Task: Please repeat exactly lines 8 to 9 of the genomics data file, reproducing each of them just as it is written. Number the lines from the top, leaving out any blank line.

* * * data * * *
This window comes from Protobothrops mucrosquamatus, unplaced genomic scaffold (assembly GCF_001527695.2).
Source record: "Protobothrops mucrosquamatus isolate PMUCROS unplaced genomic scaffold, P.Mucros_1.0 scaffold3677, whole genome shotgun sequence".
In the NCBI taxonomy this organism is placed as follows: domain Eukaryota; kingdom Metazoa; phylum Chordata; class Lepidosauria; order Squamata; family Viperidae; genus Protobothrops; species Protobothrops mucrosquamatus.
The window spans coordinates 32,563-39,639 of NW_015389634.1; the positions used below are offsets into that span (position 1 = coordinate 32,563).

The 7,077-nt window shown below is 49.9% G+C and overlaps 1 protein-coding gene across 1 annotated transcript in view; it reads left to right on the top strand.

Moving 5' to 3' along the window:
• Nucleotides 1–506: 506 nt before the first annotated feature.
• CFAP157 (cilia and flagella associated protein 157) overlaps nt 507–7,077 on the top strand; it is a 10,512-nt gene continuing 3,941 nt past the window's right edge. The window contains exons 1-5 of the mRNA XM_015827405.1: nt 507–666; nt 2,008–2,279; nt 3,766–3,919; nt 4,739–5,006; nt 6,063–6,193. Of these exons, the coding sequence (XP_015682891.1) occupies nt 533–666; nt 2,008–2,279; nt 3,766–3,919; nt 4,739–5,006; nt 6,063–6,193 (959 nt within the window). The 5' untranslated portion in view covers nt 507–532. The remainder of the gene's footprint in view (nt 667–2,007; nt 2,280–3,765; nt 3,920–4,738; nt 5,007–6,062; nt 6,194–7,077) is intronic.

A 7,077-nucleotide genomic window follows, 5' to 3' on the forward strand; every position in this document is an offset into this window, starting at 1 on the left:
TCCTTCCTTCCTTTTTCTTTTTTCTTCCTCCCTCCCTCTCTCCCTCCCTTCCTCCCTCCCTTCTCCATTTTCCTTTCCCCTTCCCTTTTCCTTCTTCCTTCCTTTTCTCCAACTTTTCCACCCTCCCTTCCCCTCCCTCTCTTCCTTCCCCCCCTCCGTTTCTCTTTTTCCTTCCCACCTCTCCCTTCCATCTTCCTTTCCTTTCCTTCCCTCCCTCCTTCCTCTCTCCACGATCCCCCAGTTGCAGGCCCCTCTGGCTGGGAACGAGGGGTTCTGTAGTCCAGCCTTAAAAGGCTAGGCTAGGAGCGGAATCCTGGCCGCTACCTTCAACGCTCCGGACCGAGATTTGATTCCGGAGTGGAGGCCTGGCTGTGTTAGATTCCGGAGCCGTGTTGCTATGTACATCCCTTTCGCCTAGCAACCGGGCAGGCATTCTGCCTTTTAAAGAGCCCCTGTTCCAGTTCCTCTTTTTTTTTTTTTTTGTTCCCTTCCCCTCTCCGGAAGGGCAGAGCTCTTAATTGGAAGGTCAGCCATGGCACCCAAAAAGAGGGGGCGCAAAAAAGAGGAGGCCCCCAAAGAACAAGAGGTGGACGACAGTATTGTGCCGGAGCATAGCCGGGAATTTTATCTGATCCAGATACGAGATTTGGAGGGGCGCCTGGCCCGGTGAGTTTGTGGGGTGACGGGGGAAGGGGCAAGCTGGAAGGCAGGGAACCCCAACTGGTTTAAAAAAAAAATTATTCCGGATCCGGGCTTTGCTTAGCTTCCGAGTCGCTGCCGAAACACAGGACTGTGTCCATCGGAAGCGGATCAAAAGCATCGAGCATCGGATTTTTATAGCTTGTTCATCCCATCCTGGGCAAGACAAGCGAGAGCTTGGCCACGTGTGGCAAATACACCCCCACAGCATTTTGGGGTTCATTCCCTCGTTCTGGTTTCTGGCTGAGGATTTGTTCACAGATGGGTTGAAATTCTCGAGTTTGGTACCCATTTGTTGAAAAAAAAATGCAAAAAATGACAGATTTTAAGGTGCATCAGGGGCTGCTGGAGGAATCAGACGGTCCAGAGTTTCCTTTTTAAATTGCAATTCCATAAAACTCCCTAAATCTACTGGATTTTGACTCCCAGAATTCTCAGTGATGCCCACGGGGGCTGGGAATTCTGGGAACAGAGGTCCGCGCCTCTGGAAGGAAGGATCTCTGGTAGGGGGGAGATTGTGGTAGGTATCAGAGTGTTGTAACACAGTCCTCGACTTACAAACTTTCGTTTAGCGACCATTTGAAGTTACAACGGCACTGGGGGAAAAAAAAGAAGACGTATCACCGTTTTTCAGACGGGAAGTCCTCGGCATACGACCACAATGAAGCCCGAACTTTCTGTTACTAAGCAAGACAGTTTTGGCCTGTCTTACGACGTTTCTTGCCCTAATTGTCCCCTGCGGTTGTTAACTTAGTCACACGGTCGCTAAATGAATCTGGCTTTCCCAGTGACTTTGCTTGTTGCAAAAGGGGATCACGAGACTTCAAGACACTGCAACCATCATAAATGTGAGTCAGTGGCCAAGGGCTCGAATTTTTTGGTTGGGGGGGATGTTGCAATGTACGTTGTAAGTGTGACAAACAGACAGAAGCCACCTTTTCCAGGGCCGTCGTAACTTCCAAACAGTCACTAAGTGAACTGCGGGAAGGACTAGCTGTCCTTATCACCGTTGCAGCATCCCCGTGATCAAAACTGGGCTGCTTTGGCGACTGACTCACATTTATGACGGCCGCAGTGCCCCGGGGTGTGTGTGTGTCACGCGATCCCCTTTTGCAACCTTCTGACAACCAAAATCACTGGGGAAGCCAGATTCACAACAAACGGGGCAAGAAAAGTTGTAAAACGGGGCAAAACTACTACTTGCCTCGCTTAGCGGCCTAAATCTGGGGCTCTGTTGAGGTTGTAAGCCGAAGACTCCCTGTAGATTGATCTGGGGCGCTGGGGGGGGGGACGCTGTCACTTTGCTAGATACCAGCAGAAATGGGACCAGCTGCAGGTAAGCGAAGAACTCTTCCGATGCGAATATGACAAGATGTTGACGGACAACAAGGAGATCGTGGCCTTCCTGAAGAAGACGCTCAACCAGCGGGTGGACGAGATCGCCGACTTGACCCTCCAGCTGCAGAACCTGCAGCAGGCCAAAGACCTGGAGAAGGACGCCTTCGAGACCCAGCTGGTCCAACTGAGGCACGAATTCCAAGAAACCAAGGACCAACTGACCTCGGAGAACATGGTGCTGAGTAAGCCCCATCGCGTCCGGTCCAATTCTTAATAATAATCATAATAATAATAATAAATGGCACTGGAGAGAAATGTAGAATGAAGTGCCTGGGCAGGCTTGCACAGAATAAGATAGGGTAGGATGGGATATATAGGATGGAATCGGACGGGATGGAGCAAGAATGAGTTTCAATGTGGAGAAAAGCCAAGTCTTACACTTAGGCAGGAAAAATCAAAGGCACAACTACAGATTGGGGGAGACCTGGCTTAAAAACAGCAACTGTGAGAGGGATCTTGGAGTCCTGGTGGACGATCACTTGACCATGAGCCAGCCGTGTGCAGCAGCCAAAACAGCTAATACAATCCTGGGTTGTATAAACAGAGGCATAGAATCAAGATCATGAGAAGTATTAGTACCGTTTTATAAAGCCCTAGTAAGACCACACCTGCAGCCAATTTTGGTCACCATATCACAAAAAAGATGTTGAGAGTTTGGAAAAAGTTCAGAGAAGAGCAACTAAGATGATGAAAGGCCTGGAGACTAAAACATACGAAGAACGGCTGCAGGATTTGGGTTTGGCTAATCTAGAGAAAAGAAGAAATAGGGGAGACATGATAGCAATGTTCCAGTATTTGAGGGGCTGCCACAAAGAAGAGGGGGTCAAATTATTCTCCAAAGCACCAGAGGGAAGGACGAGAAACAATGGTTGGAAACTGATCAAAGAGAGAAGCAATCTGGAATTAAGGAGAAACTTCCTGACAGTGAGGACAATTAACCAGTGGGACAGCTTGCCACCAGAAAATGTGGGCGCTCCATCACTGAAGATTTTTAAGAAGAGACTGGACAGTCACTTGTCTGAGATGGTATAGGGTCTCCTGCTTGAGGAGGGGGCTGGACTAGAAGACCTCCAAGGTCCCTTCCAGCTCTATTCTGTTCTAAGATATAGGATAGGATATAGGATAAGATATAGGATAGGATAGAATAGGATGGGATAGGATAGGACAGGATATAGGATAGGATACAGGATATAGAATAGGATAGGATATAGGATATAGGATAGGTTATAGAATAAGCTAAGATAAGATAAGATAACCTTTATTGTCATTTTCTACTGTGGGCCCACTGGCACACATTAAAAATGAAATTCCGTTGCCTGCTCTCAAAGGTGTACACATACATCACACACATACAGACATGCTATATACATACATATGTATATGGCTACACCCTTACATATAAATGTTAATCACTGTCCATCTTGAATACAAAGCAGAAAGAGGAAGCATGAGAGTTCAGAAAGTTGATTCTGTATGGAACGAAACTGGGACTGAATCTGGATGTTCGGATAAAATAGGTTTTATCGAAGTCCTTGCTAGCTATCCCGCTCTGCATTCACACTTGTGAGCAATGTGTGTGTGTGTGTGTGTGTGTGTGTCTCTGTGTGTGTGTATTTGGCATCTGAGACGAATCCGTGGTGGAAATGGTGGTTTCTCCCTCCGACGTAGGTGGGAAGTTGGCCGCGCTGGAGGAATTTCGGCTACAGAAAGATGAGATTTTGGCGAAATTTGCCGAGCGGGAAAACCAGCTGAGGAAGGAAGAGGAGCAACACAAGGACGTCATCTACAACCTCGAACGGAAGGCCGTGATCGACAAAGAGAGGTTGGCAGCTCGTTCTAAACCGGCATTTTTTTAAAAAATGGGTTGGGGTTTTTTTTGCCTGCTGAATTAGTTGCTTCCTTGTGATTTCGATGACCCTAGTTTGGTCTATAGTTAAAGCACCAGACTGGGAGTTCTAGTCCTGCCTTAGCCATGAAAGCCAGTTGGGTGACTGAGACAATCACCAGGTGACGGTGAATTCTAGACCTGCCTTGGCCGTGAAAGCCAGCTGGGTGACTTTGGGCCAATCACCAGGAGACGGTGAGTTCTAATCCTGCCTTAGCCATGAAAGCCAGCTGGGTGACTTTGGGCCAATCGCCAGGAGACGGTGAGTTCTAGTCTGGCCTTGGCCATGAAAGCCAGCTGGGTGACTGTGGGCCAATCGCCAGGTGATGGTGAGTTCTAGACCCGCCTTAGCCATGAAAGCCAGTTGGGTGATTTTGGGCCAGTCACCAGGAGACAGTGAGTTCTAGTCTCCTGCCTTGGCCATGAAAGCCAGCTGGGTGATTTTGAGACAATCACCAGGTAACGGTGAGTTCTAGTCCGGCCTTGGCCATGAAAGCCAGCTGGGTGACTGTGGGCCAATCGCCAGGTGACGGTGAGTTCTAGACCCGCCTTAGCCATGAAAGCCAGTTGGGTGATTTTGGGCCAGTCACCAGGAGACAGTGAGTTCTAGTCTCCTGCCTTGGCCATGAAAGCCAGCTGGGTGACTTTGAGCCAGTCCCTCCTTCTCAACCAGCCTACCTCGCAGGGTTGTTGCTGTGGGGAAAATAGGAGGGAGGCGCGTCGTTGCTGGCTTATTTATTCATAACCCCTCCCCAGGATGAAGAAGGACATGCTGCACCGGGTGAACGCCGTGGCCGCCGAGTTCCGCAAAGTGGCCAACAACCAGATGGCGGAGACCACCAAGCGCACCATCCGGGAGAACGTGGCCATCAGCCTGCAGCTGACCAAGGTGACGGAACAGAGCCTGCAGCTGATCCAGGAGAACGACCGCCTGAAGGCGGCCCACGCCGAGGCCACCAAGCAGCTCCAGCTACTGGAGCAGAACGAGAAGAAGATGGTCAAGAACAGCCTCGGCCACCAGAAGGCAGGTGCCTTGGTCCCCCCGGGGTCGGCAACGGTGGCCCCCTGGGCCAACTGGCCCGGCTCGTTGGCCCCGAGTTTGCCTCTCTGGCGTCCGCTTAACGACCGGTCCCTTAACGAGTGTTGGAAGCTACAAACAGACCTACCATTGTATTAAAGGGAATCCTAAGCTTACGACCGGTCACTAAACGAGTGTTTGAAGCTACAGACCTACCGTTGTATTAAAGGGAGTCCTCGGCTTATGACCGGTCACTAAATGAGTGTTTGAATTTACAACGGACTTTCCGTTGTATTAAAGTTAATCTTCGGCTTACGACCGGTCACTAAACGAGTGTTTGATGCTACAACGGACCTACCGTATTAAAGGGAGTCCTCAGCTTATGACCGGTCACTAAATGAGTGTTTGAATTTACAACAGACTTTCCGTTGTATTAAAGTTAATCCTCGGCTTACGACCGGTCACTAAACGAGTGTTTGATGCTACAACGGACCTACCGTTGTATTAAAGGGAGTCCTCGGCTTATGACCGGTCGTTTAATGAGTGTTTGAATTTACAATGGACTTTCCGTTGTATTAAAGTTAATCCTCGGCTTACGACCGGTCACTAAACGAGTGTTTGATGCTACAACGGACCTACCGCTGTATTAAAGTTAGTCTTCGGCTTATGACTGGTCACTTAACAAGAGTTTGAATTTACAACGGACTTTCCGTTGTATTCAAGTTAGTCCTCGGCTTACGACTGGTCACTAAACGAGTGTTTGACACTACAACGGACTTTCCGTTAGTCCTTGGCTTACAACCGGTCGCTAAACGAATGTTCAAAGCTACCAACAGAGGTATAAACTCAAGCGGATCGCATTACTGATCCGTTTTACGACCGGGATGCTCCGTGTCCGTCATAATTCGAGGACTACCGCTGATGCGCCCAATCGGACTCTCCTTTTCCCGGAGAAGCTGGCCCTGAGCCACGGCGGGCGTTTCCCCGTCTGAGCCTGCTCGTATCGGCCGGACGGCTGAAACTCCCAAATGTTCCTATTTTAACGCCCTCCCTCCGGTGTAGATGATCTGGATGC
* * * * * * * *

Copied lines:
• CFAP157 (cilia and flagella associated protein 157) overlaps nt 507–7,077 on the top strand; it is a 10,512-nt gene continuing 3,941 nt past the window's right edge. The window contains exons 1-5 of the mRNA XM_015827405.1: nt 507–666; nt 2,008–2,279; nt 3,766–3,919; nt 4,739–5,006; nt 6,063–6,193. Of these exons, the coding sequence (XP_015682891.1) occupies nt 533–666; nt 2,008–2,279; nt 3,766–3,919; nt 4,739–5,006; nt 6,063–6,193 (959 nt within the window). The 5' untranslated portion in view covers nt 507–532. The remainder of the gene's footprint in view (nt 667–2,007; nt 2,280–3,765; nt 3,920–4,738; nt 5,007–6,062; nt 6,194–7,077) is intronic.

A 7,077-nucleotide genomic window follows, 5' to 3' on the forward strand; every position in this document is an offset into this window, starting at 1 on the left: